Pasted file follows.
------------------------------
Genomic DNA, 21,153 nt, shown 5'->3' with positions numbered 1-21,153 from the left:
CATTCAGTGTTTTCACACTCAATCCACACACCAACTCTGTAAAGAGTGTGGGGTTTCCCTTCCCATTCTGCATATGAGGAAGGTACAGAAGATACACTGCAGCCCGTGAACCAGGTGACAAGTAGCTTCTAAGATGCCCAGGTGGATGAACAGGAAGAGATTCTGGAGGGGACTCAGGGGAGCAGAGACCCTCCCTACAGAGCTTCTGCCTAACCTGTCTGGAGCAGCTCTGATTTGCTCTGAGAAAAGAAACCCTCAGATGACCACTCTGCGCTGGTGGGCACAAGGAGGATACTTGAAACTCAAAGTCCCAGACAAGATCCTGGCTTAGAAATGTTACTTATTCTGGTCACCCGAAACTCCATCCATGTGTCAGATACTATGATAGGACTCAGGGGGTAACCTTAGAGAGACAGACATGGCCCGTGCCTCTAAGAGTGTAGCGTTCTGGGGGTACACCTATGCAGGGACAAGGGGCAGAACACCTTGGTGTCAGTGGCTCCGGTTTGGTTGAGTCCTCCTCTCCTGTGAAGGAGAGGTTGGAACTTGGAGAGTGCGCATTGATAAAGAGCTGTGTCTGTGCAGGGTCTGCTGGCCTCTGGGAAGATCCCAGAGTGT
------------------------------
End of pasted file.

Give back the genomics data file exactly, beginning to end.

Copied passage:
Genomic DNA, 21,153 nt, shown 5'->3' with positions numbered 1-21,153 from the left:
CATTCAGTGTTTTCACACTCAATCCACACACCAACTCTGTAAAGAGTGTGGGGTTTCCCTTCCCATTCTGCATATGAGGAAGGTACAGAAGATACACTGCAGCCCGTGAACCAGGTGACAAGTAGCTTCTAAGATGCCCAGGTGGATGAACAGGAAGAGATTCTGGAGGGGACTCAGGGGAGCAGAGACCCTCCCTACAGAGCTTCTGCCTAACCTGTCTGGAGCAGCTCTGATTTGCTCTGAGAAAAGAAACCCTCAGATGACCACTCTGCGCTGGTGGGCACAAGGAGGATACTTGAAACTCAAAGTCCCAGACAAGATCCTGGCTTAGAAATGTTACTTATTCTGGTCACCCGAAACTCCATCCATGTGTCAGATACTATGATAGGACTCAGGGGGTAACCTTAGAGAGACAGACATGGCCCGTGCCTCTAAGAGTGTAGCGTTCTGGGGGTACACCTATGCAGGGACAAGGGGCAGAACACCTTGGTGTCAGTGGCTCCGGTTTGGTTGAGTCCTCCTCTCCTGTGAAGGAGAGGTTGGAACTTGGAGAGTGCGCATTGATAAAGAGCTGTGTCTGTGCAGGGTCTGCTGGCCTCTGGGAAGATCCCAGAGTGT